Xerox also publishes an annual annual Report on Global Citizenship that relies on sustainability guidelines provided by the Global Reporting Initiative (GRI), which provides a framework for sustainability reports that benchmark organizational performance and commitment.

The oekom report notes with concern that the social impact of large-scale layoffs among IT companies can be considerable, not only in the companies themselves, but in their supply chains in developing nations, as well. Jennifer Horsley, manager of Investor Relations at Xerox, referred to a 2008 restructuring at the company that led to the elimination of 3,000 jobs.

While layoffs at the supply chains of companies were not included in oekom's ratings, Ruehle of oekom observed that given the global nature of the economic crisis the issue is of critical importance. He referred to the work of Students and Scholars Against Corporate Misbehavior (SACOM), a Hong Kong-based non-governmental organization (NGO), as contributing to awareness of the urgent nature of mass layoffs at third-world contract suppliers.

The report recommends that IT companies demand contractually assured minimum standards in supplier companies, but this is an area in which there remains considerable room for improvement. While Horsley of Xerox was unable to provide data regarding the company's activities in this area, she did say, "We have rigid standards for companies in our supply chains, and employment security is one aspect of it."

Another critically important consideration for IT companies is the effect of its products on the environment. Directives restricting the use of hazardous substances include the Restriction of Hazardous Substances Directive (RoHS) adopted by the European Union (EU), which restricts the use of six hazardous materials in the manufacture of electronic equipment. Additionally, the Waste Electrical and Electronic Equipment Directive (WEEE) sets collection, recycling and recovery targets for electronic products sold in the EU.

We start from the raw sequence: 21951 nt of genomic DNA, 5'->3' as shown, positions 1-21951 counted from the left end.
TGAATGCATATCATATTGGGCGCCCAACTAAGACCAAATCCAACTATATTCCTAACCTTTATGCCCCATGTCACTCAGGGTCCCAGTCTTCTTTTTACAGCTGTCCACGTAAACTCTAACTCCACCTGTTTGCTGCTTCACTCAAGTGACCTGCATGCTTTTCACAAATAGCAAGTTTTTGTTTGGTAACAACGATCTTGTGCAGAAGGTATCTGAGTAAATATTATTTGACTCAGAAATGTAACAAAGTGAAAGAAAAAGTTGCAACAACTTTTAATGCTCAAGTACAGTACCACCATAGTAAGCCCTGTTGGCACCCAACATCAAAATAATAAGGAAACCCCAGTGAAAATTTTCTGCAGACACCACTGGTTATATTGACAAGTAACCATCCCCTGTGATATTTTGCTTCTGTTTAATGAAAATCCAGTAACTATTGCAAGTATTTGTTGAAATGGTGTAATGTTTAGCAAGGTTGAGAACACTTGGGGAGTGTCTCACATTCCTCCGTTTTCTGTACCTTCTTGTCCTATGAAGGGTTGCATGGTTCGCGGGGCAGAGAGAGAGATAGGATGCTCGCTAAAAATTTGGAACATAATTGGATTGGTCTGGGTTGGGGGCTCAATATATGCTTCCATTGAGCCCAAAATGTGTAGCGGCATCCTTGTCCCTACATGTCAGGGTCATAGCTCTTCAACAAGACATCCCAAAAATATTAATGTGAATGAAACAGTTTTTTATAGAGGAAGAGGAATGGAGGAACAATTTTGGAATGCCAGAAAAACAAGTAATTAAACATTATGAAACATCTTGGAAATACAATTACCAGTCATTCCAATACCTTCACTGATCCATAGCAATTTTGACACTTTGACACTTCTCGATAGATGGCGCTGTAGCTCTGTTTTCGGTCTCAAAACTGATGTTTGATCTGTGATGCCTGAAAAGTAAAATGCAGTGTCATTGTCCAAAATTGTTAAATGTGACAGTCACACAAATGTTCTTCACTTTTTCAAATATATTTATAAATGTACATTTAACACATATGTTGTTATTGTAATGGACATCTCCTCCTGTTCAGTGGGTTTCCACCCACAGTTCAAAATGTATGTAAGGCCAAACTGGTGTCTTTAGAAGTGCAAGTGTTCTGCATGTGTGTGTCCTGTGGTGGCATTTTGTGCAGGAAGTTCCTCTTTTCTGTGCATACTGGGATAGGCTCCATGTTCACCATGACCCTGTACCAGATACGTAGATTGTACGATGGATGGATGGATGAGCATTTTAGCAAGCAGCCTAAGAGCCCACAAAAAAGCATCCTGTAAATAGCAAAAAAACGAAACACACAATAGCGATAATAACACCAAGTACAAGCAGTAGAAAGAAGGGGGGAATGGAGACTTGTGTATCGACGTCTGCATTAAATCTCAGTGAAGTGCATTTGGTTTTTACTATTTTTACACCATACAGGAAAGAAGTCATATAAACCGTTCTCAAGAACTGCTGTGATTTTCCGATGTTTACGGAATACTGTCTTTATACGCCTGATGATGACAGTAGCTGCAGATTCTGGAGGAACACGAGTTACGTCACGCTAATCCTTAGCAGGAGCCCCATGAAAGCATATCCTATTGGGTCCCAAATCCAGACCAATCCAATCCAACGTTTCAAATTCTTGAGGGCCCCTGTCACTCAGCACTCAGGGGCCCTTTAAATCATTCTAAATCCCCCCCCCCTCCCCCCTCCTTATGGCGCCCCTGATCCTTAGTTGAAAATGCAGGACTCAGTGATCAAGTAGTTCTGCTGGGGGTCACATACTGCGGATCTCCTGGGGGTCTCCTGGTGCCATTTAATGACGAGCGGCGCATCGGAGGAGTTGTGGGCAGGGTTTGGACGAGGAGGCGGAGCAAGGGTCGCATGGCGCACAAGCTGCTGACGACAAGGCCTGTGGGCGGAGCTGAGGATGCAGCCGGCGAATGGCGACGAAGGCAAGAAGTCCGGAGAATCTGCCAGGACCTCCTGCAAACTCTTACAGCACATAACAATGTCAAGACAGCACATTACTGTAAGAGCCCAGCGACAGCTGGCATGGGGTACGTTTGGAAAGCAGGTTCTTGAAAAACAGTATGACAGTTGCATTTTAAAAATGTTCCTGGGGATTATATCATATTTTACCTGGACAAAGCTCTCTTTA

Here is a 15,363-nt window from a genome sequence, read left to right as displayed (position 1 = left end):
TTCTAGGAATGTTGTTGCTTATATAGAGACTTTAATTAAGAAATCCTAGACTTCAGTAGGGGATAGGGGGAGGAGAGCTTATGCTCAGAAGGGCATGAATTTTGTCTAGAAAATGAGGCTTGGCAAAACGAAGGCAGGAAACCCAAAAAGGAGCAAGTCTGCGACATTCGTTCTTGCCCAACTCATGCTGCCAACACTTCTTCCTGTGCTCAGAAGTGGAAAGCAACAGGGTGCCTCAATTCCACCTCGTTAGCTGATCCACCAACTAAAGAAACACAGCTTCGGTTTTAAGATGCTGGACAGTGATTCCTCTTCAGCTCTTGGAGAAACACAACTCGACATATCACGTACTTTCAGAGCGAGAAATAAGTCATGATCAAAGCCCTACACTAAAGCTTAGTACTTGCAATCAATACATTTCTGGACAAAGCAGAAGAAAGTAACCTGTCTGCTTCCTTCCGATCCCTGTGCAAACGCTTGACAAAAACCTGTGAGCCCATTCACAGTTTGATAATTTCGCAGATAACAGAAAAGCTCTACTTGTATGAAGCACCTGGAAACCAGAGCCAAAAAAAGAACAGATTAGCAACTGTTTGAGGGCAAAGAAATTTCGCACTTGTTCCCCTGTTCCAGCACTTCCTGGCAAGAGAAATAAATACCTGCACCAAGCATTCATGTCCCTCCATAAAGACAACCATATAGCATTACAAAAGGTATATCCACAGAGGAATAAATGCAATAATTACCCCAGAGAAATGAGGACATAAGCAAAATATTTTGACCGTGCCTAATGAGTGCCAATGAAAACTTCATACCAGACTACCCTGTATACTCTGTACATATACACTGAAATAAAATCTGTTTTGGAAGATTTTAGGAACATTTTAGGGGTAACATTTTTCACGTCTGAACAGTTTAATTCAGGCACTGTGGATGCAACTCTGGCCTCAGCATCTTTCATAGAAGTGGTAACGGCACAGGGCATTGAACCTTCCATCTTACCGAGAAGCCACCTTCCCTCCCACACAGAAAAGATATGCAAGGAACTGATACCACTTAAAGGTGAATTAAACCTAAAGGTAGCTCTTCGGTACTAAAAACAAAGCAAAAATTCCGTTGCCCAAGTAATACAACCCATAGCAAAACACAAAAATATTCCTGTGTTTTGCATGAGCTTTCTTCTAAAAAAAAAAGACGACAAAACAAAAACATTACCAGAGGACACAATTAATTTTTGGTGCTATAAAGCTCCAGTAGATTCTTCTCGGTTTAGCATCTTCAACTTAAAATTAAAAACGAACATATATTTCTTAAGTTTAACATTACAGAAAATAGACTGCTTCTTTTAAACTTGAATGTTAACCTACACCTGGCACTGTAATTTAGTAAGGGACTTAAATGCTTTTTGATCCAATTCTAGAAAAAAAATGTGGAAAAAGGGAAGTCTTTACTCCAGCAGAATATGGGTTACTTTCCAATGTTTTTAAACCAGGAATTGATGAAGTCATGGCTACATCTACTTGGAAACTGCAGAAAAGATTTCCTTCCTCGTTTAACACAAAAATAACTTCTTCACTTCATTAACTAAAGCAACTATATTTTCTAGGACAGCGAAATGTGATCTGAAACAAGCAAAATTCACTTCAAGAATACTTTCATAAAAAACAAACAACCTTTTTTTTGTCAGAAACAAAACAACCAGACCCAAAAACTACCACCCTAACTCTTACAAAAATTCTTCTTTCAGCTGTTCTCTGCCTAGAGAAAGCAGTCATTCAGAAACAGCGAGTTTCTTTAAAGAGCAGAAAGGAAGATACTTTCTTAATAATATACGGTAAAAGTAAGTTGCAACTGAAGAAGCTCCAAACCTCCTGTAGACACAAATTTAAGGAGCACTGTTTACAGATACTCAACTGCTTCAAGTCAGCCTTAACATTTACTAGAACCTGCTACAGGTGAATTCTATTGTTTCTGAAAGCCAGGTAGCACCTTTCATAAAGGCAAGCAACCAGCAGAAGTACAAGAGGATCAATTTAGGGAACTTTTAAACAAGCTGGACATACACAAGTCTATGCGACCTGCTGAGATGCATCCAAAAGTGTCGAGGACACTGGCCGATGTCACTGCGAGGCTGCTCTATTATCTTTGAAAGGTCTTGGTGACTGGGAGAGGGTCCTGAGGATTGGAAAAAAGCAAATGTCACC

While Ruehle of oekom maintained that geographical differences could not be discerned in the area of environmental stewardship by IT companies, he did say, "The European directives referring to waste management by IT companies are state-of-the-art, and companies selling products in Europe are required to abide by them. European companies often maintain the standards in their products worldwide, while American companies may be less inclined to do so."

At Xerox, Horsley said, "We have spent a lot of money in the last few years to make our products compliant with RohS and WEEE. With our new products, we are pretty much on track to meet those standards."

While Ruehle noted improvements in environmental performance, he did observe that much of the improvement could be attributed to regulation and not to competition among IT companies to be best in class. He did see cause for optimism in the increasing demands of consumers in area of environmental responsibility.

The report concludes that "the companies studied are facing up to the social and environmental challenges of the 21st century." In most cases, initial steps have been taken to address the most relevant issues, and IT companies have begun to compete for best-in-class status on the issues.

But Ruehle sounds a note of warning in conclusion.

"I'm afraid that the current crisis could stop the improvements that have been started, and important issues such as poor working conditions in the IT supply chain and large-scale layoffs could become of lesser importance as a result," he said.